Zimbabwe in need of quick turnaround
February 6, Whangarei
Start time 1100 (2200 GMT)
As with most one-day series, the first match of this one served as an illustration of the work that needs to be done from both sides.
New Zealand were in a dominant position at 223 for 6 in the 43rd over but instead of turning that into a score flirting with 300, they were held to 248 as they lost four wickets for 25 runs in five overs. Zimbabwe's bowlers gave their batsmen a chasable total, but at 15 for 3, they could not recover enough to even get close. Both teams will want to bat better but still maintain an incisive edge with the ball.
The hosts have two more matches to toggle combinations before what they consider their 'real' challenge of the summer, against South Africa. They will look to find permanent homes for Andrew Ellis, Tarun Nethula, Tom Latham and Michael Bates in the starting XI while ensuring the regulars have enough match time to be peaking mid-month.
Zimbabwe have much ground to cover, very quickly. This is their big test of the summer and to leave it having taken steps back instead of forward, or even simply solidifying their stand-still position, will be a failure. They have to rebuild - everything from their mental frame to their batting line-up but they showed massive improvement from the Test to the first ODI and if they can keep the increments growing, could even notch up a win or two on the way.
Form Guide (most recent first)
New Zealand WLWWL
Players to watch
At just 19, Tom Latham has been earmarked as one of New Zealand's future stars. He made 24 in his first ODI and has a reputation that suggests much more is around the corner. In 11 List A matches, he has scored 431 runs but it's his average of 47.88 and strike rate of close to 95 that threatens to turn him into a forceful middle-order presence. If the top four come good and there is enough time in the innings, the stage could be set for Latham to light it up.
Despite earning himself some time as one of the stalwarts of the side, Hamilton Masakadza is facing increasing pressure. He last scored a half-century in September last year but has not scored an ODI hundred since 2009, when he achieved an unbeaten 178 against Kenya. With temperament and technique that should translate into authority and success on the pitch, Masakadza is getting something wrong and, given Zimbabwe's troubles on tour, there would be no better time to get it right than now.
New Zealand have committed to giving all 14 men in their squad a run and it's the turn of Nethula, the legspinner, to get an opportunity, at the expense of one of the bowlers.
New Zealand: (probable) 1 Martin Guptill, 2 Rob Nicol, 3 Brendon McCullum, 4 Kane Williamson, 5 Tom Latham, 6 Dean Brownlie, 7 Nathan McCullum, 8 Jacob Oram, 9 Tarun Nethula, 10 and 11 Kyle Mills/Tim Southee/Doug Bracewell
With a fragile top-order, Zimbabwe may look to beef up by inserting one of Tino Mawoyo or Forster Mutizwa in place of Stuart Matsikenyeri or Regis Chakabva respectively. Prosper Utseya may also be included in the starting XI, in place of Ray Price, if Zimbabwe want an attacking spinner, or Keegan Meth. Shingi Masakadza and Kyle Jarvis will likely carry the seamers' duties with Brian Vitori in charge of drinks.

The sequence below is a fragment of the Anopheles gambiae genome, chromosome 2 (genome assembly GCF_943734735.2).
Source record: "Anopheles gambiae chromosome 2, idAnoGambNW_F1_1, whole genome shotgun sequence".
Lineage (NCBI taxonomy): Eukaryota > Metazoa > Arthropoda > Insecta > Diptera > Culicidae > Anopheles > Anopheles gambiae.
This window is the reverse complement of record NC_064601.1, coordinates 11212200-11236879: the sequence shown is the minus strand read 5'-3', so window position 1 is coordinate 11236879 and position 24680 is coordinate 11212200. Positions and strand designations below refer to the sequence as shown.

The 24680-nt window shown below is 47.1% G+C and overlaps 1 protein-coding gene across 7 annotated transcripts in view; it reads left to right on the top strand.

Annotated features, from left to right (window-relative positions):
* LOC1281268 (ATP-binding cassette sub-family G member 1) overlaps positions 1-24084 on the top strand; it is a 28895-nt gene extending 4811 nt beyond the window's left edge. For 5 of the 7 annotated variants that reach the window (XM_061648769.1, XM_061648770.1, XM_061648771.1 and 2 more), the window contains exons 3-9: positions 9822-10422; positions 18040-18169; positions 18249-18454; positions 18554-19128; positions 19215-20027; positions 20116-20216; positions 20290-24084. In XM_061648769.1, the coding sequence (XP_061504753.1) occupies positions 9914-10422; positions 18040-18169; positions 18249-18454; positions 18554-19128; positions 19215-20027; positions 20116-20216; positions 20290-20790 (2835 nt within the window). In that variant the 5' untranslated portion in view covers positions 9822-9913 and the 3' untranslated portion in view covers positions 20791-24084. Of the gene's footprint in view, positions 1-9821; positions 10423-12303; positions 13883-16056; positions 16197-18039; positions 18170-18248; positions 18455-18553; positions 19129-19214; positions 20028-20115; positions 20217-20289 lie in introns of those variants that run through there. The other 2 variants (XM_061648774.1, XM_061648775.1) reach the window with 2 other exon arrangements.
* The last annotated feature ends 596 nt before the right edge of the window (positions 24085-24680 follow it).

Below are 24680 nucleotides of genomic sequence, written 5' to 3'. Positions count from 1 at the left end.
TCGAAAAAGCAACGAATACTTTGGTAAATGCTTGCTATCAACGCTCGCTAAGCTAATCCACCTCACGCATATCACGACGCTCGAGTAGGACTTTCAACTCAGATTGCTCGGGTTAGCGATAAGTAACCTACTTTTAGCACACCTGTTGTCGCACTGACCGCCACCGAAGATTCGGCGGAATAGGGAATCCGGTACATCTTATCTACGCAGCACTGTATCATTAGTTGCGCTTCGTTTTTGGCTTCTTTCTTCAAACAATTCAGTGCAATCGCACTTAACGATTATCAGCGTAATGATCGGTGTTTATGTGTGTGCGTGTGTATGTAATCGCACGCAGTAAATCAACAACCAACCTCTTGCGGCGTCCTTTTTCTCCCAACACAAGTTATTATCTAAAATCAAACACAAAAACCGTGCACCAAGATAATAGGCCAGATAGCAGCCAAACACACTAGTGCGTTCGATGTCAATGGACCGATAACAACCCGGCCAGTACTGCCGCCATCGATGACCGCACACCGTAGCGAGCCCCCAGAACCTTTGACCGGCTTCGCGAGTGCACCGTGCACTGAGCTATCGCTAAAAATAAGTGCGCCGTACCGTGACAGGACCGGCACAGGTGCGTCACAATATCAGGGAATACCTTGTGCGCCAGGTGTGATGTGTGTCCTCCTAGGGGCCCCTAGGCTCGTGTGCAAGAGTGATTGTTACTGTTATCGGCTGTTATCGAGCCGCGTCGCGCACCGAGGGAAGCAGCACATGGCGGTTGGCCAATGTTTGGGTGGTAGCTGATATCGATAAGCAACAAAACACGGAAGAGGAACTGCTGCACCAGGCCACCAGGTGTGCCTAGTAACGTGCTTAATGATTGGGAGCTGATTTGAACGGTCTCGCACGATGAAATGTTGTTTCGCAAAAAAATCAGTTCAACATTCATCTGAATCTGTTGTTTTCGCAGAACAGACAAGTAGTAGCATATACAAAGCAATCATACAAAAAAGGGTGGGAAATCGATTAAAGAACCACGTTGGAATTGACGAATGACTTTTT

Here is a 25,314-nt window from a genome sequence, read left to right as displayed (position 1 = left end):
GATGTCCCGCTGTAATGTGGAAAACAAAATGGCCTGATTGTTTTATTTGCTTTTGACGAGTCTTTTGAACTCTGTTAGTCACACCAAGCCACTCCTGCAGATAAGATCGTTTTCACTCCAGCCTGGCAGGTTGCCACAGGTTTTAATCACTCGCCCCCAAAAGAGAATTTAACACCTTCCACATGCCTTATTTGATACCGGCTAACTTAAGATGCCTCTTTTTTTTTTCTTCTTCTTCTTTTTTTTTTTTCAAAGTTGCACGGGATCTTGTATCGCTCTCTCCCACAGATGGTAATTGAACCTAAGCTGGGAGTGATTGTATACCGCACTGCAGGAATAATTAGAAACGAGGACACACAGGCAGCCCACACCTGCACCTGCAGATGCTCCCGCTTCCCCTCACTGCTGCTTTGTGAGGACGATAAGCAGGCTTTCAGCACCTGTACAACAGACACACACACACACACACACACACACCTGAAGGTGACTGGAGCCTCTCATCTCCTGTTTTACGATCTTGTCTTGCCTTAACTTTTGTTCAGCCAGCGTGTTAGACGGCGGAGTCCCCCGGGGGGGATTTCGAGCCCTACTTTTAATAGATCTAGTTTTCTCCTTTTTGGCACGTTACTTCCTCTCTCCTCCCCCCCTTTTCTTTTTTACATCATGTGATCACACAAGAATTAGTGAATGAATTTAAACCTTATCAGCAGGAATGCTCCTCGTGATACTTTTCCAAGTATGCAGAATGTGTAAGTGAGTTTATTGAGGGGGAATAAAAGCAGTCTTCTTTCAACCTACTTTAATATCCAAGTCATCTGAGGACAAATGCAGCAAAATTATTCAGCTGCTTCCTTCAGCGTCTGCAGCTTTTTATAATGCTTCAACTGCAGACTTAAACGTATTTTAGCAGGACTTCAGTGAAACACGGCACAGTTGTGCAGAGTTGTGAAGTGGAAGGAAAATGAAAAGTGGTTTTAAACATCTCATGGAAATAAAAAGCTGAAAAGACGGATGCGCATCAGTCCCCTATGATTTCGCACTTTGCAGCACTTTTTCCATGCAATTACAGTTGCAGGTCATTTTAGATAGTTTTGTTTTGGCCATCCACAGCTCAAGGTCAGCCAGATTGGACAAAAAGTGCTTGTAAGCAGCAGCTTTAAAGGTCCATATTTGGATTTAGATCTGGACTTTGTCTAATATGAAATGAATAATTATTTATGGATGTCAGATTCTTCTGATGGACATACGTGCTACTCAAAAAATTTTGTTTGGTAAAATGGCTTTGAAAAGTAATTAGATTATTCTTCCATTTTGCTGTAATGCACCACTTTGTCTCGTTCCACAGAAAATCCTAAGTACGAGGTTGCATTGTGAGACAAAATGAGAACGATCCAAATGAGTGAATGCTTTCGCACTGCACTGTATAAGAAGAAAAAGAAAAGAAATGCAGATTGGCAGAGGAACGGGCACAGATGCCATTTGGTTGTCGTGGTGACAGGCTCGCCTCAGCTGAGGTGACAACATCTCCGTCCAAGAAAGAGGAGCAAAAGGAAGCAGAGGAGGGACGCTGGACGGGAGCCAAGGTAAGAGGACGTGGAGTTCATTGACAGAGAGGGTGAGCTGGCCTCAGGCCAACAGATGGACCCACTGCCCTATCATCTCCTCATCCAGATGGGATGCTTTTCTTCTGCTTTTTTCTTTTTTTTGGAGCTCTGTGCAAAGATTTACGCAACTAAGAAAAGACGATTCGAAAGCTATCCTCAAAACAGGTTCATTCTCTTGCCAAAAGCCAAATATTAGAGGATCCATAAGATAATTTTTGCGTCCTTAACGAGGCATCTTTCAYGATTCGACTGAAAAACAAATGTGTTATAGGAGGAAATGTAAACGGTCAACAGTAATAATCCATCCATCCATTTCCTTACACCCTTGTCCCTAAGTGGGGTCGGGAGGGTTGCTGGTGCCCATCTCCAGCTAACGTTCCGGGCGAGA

Zimbabwe: (probable) 1 Stuart Matsikenyeri, 2 Hamilton Masakadza, 3 Regis Chakabva, 4 Brendan Taylor, 5 Tatenda Taibu, 6 Malcolm Waller, 7 Elton Chigumbura, 8 Keegan Meth, 9 Shingi Masakadza, 10 Ray Price, 11 Kyle Jarvis
Pitch and Conditions
The Cobham Oval will host its first international after being approved as a Test venue last year. It has a capacity of 5,500 and is the 12th in New Zealand to host an ODI. Northland Cricket Association's curator Simon Harvey has been "quite stressed," according to the ground's operations manager, Stephen Curtis, because he sees the match as a test for whether the ground will be able to host other higher-profile fixtures in future. The expectation is of a run-laden, flat pitch, with the highest score recorded being 299 for 7 in the 2007-8 season. The ground hosted its first international team in 16 years when Pakistan visited in 2010 and were pleased with the facilities and conditions. A capacity crowd is expected on what should be a moderately warm day with the chance of a few showers.
Stats and Trivia
"As the series progresses, both teams get a better read on each other what they're trying to do There's a better understanding of individual strengths and weaknesses. There's no doubt they're going to come back a lot better, harder and stronger."
New Zealand paceman Kyle Mills expects Zimbabwe to develop with the series
"I may as well support the boys because they can be role models and influencers at national level if they choose to be."
Former Zimbabwe player Henry Olonga is no longer against Zimbabwe playing international cricket tours
Firdose Moonda is ESPNcricinfo's South Africa correspondent